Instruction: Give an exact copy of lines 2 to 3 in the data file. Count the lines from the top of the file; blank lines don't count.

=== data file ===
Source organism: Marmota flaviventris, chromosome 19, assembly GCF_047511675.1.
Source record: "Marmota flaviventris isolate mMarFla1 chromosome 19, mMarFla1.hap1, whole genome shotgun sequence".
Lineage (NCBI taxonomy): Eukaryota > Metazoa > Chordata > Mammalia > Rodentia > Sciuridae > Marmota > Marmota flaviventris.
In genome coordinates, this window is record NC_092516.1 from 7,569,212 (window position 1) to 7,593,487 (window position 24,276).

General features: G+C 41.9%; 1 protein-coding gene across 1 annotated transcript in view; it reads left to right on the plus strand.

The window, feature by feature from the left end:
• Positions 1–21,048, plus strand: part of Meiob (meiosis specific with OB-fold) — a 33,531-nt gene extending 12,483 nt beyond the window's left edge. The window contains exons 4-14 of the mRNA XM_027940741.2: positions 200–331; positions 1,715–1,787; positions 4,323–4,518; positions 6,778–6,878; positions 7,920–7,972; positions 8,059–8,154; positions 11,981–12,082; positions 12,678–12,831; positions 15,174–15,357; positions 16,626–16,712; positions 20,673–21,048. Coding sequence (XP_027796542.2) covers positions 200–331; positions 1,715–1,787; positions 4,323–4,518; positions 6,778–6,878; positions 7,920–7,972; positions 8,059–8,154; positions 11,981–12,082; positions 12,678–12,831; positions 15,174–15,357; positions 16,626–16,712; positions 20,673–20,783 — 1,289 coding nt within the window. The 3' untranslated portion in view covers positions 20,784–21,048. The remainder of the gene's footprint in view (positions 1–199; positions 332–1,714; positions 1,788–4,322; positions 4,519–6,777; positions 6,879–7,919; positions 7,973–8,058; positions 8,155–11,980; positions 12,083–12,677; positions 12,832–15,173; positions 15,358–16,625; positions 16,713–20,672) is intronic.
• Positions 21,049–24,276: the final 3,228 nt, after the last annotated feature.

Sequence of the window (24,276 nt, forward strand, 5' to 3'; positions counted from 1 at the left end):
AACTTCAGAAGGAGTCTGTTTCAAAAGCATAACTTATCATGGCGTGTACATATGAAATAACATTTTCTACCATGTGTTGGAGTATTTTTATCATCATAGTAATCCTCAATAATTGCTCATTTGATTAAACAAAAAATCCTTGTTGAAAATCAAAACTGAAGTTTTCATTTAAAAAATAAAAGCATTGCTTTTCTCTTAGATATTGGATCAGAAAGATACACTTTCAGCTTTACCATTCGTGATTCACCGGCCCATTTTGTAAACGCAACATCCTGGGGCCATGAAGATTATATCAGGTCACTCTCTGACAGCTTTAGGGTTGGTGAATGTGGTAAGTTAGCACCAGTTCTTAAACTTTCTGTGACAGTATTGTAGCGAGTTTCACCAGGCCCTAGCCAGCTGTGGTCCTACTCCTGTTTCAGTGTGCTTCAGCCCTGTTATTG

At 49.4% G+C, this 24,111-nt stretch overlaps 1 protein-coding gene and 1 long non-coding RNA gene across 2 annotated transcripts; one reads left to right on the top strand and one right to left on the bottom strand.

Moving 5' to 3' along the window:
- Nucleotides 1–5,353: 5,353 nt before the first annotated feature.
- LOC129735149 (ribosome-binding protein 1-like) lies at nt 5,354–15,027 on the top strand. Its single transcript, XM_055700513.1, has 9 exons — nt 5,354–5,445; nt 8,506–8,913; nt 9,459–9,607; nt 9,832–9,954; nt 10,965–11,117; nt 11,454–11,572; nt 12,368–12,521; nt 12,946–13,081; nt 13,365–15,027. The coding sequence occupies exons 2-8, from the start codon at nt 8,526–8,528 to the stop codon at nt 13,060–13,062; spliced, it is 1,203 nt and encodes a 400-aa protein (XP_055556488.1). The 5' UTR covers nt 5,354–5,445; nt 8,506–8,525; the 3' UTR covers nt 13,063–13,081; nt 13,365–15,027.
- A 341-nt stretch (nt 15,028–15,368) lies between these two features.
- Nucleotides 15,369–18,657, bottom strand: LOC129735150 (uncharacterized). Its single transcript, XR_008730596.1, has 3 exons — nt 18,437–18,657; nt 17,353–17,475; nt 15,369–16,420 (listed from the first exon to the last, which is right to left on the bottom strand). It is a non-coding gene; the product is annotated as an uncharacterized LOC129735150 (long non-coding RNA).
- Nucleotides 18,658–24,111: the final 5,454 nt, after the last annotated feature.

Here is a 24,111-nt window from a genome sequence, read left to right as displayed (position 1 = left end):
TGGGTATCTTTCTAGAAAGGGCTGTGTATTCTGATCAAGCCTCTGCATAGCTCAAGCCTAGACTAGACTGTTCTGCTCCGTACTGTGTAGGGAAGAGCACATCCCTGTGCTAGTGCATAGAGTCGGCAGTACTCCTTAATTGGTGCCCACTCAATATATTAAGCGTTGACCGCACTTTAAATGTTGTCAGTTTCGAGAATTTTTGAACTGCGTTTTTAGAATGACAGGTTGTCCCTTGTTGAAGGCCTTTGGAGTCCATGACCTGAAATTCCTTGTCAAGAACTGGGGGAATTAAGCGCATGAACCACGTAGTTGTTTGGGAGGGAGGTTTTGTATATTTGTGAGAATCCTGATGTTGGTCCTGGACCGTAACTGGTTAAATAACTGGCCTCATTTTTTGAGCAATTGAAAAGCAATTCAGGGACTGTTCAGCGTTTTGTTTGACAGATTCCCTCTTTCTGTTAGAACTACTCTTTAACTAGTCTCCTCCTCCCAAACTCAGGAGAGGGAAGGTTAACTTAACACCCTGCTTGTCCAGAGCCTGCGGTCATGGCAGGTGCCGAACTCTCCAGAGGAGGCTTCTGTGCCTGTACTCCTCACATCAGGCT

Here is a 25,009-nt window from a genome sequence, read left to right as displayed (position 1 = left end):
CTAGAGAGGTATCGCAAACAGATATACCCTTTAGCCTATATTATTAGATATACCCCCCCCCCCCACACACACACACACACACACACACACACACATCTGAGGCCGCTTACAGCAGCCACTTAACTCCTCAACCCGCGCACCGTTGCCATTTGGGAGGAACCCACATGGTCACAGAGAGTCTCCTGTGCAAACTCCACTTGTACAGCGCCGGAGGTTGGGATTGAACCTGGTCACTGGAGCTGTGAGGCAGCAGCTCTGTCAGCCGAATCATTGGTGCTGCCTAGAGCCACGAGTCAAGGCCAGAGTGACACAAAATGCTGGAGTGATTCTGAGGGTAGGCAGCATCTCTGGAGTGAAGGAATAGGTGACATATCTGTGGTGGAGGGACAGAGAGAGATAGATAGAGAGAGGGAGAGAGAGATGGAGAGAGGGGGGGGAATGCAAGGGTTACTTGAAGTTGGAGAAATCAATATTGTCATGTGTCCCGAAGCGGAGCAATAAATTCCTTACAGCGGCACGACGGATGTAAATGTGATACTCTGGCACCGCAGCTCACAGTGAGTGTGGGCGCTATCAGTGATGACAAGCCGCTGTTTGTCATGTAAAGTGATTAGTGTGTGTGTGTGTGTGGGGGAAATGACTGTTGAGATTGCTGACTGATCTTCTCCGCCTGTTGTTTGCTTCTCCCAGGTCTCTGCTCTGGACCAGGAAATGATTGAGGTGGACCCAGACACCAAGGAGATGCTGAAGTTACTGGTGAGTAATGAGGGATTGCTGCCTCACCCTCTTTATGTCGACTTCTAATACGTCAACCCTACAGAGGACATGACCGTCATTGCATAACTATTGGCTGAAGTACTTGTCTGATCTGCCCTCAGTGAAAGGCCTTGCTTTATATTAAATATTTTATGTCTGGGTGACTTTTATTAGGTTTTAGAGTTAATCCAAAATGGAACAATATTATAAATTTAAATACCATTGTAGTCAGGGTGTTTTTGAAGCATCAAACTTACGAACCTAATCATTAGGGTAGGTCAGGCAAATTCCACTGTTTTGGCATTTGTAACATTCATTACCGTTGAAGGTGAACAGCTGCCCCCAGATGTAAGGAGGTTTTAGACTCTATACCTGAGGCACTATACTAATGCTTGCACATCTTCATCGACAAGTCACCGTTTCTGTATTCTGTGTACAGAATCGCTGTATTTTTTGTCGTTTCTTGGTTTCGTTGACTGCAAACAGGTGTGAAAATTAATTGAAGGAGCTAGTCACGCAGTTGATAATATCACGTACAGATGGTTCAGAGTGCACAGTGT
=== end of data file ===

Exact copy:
Source record: "Marmota flaviventris isolate mMarFla1 chromosome 19, mMarFla1.hap1, whole genome shotgun sequence".
Lineage (NCBI taxonomy): Eukaryota > Metazoa > Chordata > Mammalia > Rodentia > Sciuridae > Marmota > Marmota flaviventris.